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In November, 2015, UNESCO hosted a conference in Addis Ababa, Ethiopia: QUEST 4 AFRICA II. Guardian Integrators’ director, Paul Bierman-Lytle presented the keynote address in which he focused on rainwater harvesting and ecological wastewater treatment. Both of these topics are in response to the crisis in refugee camps and rural villages: lack of water and food. The conference was attended by over 15 embassies, UNESCO directors, UNHCR director, university students from the region and Middle East, private entrepreneurs, Rotary Club International directors, and numerous NGOs. Three project subjects were pledged by the group:

1) Green Academies (formally ‘Green Schools’): The key objective of this initiative is to develop solutions that will guide educational and training institutions towards a more sustainable path, teaching the skills and knowledge of sustainability sciences, technologies, design and applications so that the upcoming generation will be better equipped to face challenges and to provide solutions, socially, environmentally, and economically. This initiative is intended for Ethiopia specifically, and for Africa as a whole.

2) Eco-Lodges: Develop one or more models of ecotourism destinations in order to a) attract tourism to Ethiopia with focus on bio-regional conservation and restoration as well as cultural understanding and appreciation; b) establish an ecotourism model that is self-sustaining, financially profitable, provides meaningful employment for local communities and university graduates; c) demonstrates ‘green building’ practices and sustainable infrastructure (energy, water, waste); and d) ultimately create a new, fresh perspective of Ethiopia to the world that it is a leader in edu-tourism, geo-tourism, agri-tourism, health tourism, and cultural tourism.

3) Sheder Refugee Camp Rainwater Harvesting Solutions. Given the shortage of water and food in many areas of Ethiopia as well as neighboring nations, with particular emphasis on the increasing numbers of refugees arriving at existing border ‘camps’, this initiative will provide examples of various solutions that will relieve this stress on natural and regional community resources. The case study will result in ‘built’ applications on-site in order to measure performance and provide valuable real-time data on what works and what doesn’t work. The proposed study is focused on the Sheder Refugee Camp within 15 km of the Somali border, east of Jijiga. Furthermore, the study will incorporate the existing ‘schools’ that are located at the camp, thus contributing to Project 1: Green Academies.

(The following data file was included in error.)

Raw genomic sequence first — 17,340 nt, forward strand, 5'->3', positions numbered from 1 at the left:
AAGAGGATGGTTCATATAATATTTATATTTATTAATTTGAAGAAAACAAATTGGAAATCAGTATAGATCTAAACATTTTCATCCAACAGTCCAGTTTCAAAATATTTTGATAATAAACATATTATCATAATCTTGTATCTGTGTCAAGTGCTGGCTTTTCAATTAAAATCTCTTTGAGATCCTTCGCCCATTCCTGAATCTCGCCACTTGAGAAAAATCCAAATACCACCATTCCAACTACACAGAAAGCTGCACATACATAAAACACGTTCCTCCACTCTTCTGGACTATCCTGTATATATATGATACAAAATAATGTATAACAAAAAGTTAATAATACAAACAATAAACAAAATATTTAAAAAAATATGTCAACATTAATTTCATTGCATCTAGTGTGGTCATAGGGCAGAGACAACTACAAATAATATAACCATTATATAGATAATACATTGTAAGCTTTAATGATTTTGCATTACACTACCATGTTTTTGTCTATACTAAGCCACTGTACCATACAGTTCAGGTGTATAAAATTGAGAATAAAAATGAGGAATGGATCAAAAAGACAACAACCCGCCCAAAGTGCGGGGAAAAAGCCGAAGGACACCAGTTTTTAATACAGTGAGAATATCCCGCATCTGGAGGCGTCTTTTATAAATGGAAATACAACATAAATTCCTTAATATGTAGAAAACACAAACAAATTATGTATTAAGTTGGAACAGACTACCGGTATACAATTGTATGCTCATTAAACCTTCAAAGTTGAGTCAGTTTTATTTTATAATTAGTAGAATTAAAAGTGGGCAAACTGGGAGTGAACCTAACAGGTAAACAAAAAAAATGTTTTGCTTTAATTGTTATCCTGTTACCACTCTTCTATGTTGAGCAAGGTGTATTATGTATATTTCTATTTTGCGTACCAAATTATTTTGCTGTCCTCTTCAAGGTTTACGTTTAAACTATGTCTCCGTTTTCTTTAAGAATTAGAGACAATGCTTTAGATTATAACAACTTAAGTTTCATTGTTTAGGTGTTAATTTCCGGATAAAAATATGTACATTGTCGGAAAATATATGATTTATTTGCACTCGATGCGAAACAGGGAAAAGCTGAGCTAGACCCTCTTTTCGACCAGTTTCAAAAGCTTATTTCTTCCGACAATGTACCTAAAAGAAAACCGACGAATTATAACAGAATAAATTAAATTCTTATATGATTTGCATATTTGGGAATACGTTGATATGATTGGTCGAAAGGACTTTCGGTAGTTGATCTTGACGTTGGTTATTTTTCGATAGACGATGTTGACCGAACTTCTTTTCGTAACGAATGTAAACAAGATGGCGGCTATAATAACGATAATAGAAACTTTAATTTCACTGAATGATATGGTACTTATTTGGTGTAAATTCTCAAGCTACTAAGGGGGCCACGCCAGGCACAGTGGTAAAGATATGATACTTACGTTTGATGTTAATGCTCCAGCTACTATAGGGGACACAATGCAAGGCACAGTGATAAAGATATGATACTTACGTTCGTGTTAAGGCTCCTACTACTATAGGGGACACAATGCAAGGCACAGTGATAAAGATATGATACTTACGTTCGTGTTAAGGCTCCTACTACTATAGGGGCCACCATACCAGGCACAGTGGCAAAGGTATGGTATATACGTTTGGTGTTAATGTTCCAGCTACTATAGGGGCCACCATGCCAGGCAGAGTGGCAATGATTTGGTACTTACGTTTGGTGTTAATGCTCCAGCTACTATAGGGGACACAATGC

Paul Bierman-Lytle’s UNESCO Presentation:  SHEDER REFUGEE CAMP

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TYPICAL STREET IN CAMP

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NEW ‘FARMS’ IRRIGATED BY RAINWATER AND ECOLOGICAL WASTEWATER TREATMENT WILL ALLOW FAMILIES TO GROW THEIR OWN FOOD

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Within the camp, one family invited us into his area to show us his gardens fed by rainwater he collected in a dirt pit.

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